The Runner’s World article, “The Truth About Foam Rolling. It works but not for the reason you think” by Michael Easter for Men’s Health (it first appeared there), begins by saying that many “believe that foam rolling works by steamrolling your muscles, breaking up scar tissues and lengthening the muscle tissue.” That caught my attention. Guilty.
Doug Kechijian, a doctor of physical therapy at Peak Performance in New York City was interviewed by the author in this piece. He explains that foam rolling doesn’t physically alter the muscle, but rather works by signaling to the nervous system that it’s OK to allow tight muscles to relax.
I did not see a reference provided for this particular view and could not locate one readily in the scientific literature to support the mechanism that was described. However, studies which demonstrated benefits to foam rolling before or after runs or intense workouts are mentioned. If you were waiting for a convincing reason to start rolling, Easter provides easy-to-understand information on the topic that might do the trick, regardless of the underlying specific physiology.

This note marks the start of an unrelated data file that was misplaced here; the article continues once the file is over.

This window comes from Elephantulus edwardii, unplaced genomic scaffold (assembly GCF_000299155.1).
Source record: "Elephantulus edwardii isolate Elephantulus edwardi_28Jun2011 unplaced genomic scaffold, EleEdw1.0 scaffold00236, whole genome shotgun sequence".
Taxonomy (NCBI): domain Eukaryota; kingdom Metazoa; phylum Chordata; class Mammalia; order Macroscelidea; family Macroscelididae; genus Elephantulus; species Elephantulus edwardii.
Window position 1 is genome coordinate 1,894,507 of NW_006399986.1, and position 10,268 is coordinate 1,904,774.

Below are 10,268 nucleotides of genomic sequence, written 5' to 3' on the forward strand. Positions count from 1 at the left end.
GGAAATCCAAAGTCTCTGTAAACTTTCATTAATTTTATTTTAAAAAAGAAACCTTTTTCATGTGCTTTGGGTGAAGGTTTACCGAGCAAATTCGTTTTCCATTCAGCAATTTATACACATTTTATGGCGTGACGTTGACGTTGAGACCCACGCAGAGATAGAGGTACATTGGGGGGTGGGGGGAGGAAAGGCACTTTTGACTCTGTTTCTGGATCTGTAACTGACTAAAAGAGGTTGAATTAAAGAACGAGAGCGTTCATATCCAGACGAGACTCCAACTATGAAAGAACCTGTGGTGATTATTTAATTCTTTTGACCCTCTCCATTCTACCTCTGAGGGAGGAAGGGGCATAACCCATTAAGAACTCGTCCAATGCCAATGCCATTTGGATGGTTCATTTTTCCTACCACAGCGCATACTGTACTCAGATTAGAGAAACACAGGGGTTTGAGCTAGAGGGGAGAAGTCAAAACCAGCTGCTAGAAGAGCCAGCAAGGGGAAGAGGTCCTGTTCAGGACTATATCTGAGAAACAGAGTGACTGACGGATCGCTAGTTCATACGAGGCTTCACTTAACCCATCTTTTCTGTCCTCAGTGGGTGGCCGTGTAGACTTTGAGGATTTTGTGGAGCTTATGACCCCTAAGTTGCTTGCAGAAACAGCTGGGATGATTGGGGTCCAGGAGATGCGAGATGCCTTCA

BRIDGE TO PHYSICAL SELF
Running, walking, and fitness activities enable us to experience our physical selves in a world mostly accessed through use of fingers on a mobile device.
EARNED RUNS is edited and authored by me, runner and founder. I began participating in road races before 5Ks were common. I've been a dietitian, practiced and taught clinical pathology, and been involved with research that utilized pathology. I am fascinated with understanding the origins of disease as well as health.
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